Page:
If the structure of reality, the metaphysics of the world is one that includes divinities and divine forces, human capacity for knowledge is very linked to the divine. Gods illuminate or obscure the minds of Homeric characters. Knowledge means interpreting events in the natural world as signals of divine plans, encouragement, and warnings. However, knowledge is not just guided by the gods. Some humans are more guided by thought and understanding of reality and everyone has that capacity to some degree. Odysseus exemplifies that capacity and his importance is to some degree a way of giving importance to knowledge. Odysseus’ knowledge is only directed at very particular circumstances though, and is largely expressed through capacities to plan, to foresee consequences, and to deceive. The capacity to deceive seems to be the deepest part of his knowledge, particularly when he thinks of telling Polyphemus that his name is ’No-Man’. There is an appreciation of the oddity of being able to talk about what does not not exist, so using the name of what does not exist can stimulate confusion about the use of names leading Polyphemus to refer to Odysseus as ‘No-man’ when he needs help. Revealing his name is what opens Odysseus to the revenge of Poseidon. Having a name which is not a name for nothingness, a form of negation, is necessary to identity and therefore to becoming a target of revenge. The danger posed by the real name is non-existence, that the name will be a means to killing its bearer.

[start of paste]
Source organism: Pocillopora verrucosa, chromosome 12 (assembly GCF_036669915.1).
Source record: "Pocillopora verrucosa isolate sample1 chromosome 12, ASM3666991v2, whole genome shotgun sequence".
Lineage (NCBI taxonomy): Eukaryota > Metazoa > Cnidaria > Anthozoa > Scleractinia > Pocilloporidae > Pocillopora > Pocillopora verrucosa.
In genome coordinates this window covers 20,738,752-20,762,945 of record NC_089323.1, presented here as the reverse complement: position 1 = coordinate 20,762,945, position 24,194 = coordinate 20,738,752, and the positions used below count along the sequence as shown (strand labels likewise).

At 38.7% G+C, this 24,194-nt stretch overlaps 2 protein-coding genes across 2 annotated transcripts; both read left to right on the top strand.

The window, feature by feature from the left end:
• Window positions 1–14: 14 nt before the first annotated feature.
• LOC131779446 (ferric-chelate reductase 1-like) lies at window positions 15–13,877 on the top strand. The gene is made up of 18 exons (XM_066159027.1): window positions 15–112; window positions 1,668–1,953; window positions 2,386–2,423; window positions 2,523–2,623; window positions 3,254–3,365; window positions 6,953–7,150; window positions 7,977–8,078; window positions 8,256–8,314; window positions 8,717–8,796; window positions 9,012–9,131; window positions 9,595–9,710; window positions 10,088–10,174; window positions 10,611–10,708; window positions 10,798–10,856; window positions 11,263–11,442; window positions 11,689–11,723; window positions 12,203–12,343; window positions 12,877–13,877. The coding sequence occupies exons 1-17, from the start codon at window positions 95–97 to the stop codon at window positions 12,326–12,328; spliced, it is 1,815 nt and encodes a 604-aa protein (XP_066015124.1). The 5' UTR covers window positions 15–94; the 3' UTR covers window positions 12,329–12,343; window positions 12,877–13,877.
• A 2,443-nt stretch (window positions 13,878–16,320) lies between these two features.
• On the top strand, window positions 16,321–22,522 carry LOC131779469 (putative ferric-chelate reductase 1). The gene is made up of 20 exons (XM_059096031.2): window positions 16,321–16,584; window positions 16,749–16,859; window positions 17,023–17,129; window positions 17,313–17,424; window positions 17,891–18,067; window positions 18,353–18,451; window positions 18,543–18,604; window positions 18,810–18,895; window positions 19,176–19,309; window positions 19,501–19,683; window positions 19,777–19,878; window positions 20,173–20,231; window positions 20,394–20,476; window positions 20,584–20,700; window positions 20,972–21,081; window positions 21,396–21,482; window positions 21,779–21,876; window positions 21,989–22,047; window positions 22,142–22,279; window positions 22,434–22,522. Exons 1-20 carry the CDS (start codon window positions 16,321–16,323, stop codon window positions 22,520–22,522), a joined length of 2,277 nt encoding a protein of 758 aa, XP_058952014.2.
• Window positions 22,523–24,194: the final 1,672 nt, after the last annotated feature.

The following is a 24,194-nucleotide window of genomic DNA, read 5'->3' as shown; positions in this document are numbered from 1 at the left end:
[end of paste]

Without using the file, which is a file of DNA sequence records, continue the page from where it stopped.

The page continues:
Knowledge and reality in Homer is deeply embedded in divine forces all the time, and for the most reflective individuals at their most reflective moments, they are embedded in concepts or words, which can also conceal reality. So reality includes deception, knowledge is fallible because it is constrained by the gods, and rational action is constrained by the unavoidable force or chance. The world of human action, reality, and knowledge is between areas which are to amorphous to be given a structured existence, that is the areas of transparent sky, dark seas, and the limits of existence existence of the dead in the underworld. knowledge and contact with reality are tied up with a struggle to avoid what those areas do to undermine structured, contoured, resistant but not completely, characteristic of a world which is a world not a chaos.